At the same time, surfing the web over smartphones has started to decline.
Recent news about the use of mobile apps from Furry, an analytics provider, has shown that the usage of native applications over smartphones is continuing to rise, but it is doing so at the expense of the use of the web.
The data from the company showed users spend an average of 2 hours and 42 minutes on their devices each day.
This usage, which was accurate as of March 2014, represents a notable growth, as the same figure a year beforehand had been 2 hours and 38 minutes. Of that time, the usage of mobile apps represents 2 hours and 19 minutes. Equally, the amount of time spent surfing the mobile web has dropped in the United States, from having been 20 percent of the time spent on those devices in 2013 to only 14 percent, this year. This means that only 22 minutes per day are being spent on surfing.
This could suggest that the influence and attraction of mobile apps is growing among consumers.
According to Simon Khalaf, the CEO of Flurry, these changes suggest that the mobile browser is only one of a large number of other applications on a mobile device. He explained that a browser on a smartphone is “a single application swimming in a sea of apps.” The data that Flurry gathered in order to make this conclusion was from its network that represents more than 450,000 smartphone applications. Those apps are installed on more than 1.3 billion devices located around the globe.
At the same time, it used comScore for the data regarding the use of apps and browsers, and it used NetMarketShare in order to determine the distribution of the usage of mobile browsers. This means that as interesting as the claims from Flurry may be, it is combining data from several sources which each have their own methodologies. While this does not indicate that the data is necessarily inaccurate, there is no way to verify the accuracy of what it suggests, either.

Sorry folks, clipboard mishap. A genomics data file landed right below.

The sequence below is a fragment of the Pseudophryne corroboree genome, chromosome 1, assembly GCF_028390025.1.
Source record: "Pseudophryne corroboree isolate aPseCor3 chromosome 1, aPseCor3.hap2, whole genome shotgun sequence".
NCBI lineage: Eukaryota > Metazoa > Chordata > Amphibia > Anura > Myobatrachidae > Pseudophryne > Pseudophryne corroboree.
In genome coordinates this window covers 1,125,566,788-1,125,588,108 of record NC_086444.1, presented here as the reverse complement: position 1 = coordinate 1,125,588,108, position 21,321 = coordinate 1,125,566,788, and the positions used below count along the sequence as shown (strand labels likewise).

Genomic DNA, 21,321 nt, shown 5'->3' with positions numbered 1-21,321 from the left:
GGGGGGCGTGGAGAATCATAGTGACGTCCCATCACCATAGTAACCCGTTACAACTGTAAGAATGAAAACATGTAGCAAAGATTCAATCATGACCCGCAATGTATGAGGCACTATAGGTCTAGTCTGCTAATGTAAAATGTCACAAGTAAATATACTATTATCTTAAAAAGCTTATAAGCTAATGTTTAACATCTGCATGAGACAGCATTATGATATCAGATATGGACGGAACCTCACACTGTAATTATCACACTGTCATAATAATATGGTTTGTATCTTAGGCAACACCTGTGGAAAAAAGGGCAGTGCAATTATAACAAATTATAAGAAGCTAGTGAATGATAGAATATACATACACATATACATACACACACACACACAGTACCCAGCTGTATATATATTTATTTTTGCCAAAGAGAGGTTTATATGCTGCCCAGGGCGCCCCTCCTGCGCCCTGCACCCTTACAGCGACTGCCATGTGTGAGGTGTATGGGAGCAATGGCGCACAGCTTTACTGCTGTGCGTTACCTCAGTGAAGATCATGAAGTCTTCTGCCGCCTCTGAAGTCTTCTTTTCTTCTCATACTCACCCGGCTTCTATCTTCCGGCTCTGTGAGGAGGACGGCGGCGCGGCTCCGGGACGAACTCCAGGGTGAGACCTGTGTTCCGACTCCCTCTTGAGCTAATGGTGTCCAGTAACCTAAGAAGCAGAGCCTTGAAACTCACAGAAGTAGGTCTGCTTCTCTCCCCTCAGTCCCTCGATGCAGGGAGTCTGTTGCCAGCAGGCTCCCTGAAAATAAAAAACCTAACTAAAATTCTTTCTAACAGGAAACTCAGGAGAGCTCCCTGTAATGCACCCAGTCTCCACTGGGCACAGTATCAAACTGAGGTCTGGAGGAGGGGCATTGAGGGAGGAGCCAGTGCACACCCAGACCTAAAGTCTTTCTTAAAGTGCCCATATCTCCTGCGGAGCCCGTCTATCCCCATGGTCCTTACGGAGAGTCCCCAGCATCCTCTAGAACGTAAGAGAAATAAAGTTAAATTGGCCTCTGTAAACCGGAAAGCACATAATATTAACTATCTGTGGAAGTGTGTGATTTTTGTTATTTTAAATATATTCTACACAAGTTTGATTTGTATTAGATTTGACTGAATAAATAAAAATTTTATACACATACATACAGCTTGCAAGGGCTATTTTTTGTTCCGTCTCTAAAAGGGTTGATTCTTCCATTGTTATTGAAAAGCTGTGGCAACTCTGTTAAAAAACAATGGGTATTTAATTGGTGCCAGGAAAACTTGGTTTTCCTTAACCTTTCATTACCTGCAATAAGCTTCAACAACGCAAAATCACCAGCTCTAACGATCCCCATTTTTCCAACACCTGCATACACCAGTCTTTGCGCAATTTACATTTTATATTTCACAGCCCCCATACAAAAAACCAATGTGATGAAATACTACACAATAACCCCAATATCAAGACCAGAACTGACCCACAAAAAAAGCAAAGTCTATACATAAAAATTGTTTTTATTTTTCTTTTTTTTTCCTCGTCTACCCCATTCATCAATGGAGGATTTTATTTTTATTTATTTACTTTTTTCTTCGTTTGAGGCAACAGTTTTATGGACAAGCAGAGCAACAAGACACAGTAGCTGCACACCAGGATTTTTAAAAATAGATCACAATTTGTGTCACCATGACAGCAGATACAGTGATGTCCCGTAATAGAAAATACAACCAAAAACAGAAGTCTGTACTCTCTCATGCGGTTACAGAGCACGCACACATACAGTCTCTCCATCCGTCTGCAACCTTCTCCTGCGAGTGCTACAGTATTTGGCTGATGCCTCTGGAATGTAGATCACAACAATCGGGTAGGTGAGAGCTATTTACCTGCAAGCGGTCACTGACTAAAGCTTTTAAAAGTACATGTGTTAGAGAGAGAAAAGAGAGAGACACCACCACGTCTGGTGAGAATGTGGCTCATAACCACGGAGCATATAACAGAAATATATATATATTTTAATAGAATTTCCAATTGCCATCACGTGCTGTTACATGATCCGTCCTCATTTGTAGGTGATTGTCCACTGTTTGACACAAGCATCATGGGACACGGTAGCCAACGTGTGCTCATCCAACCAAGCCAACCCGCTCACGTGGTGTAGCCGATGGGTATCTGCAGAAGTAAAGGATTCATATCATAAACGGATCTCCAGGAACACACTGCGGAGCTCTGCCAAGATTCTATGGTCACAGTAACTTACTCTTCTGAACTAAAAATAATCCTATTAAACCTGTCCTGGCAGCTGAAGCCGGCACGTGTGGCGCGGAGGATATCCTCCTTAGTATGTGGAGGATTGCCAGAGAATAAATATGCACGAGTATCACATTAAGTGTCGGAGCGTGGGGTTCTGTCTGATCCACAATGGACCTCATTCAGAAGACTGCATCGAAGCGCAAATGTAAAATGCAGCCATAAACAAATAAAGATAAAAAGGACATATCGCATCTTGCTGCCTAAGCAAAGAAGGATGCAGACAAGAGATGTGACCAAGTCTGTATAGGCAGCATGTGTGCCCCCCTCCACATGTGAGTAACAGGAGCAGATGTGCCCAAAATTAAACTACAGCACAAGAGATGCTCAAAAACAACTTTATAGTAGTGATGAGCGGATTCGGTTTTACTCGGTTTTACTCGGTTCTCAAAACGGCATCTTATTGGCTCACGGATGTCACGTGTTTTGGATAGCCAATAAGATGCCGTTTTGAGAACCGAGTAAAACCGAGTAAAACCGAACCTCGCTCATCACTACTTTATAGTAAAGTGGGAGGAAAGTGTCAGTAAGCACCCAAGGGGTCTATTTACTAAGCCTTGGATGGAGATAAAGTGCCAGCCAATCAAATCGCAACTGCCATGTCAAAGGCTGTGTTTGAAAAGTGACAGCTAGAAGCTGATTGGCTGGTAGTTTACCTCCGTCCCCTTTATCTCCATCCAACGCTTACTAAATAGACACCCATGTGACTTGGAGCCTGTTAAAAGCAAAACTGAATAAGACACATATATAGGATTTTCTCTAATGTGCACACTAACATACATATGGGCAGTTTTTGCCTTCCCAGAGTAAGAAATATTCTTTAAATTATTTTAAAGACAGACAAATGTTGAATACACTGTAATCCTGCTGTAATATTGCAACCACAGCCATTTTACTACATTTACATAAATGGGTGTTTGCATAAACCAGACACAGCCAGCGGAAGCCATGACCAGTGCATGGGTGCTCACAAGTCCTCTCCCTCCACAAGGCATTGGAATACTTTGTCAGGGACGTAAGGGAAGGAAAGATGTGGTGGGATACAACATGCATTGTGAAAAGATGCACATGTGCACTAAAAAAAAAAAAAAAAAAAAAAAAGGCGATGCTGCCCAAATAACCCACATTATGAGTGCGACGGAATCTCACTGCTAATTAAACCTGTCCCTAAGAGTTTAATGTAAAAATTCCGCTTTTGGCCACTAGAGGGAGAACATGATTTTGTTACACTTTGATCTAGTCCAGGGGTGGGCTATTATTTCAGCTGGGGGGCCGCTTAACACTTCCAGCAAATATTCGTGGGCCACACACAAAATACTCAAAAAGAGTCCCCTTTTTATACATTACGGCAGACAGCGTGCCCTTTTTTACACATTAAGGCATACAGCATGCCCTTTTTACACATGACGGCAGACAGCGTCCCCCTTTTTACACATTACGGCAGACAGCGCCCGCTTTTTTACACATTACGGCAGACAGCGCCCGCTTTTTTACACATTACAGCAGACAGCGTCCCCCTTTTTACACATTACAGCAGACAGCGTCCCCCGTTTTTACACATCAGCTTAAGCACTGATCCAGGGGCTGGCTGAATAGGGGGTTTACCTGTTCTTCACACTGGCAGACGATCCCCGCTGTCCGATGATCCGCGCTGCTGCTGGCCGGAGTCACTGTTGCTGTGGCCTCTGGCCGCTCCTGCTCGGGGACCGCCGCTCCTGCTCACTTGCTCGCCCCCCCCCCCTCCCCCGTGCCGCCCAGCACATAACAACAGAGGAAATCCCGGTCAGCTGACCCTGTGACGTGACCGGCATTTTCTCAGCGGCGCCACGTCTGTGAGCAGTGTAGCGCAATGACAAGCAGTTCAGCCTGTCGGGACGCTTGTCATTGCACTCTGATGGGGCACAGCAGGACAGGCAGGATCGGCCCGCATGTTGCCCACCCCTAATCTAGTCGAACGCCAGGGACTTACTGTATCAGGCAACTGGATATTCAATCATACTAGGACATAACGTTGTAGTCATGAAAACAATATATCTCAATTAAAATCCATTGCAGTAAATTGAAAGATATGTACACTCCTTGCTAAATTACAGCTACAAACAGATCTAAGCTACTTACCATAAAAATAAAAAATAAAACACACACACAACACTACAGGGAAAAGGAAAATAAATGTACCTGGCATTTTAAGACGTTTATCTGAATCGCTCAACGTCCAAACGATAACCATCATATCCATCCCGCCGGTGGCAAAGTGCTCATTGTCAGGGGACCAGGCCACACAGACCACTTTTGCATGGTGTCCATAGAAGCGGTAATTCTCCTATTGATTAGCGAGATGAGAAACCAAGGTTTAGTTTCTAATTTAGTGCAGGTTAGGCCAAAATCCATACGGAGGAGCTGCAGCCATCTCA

The report also looked into the types of mobile apps that were the most popular and determined that gaming is still the category with the greatest usage, representing 32 percent of the time spent on smartphones. Facebook was in second place at 17 percent.
John Torney is originally from New Jersey and a full time writer. He recently finished up a long term commitment where he worked in a tutoring program for underprivileged students that show an interest in a writing career. John has shown a special interest in technology and the mobile craze - which comes out in his articles. He has written scholarly papers, articles and reviews on topics ranging from insurance to technology news. Father of two young children, he keeps himself plenty busy!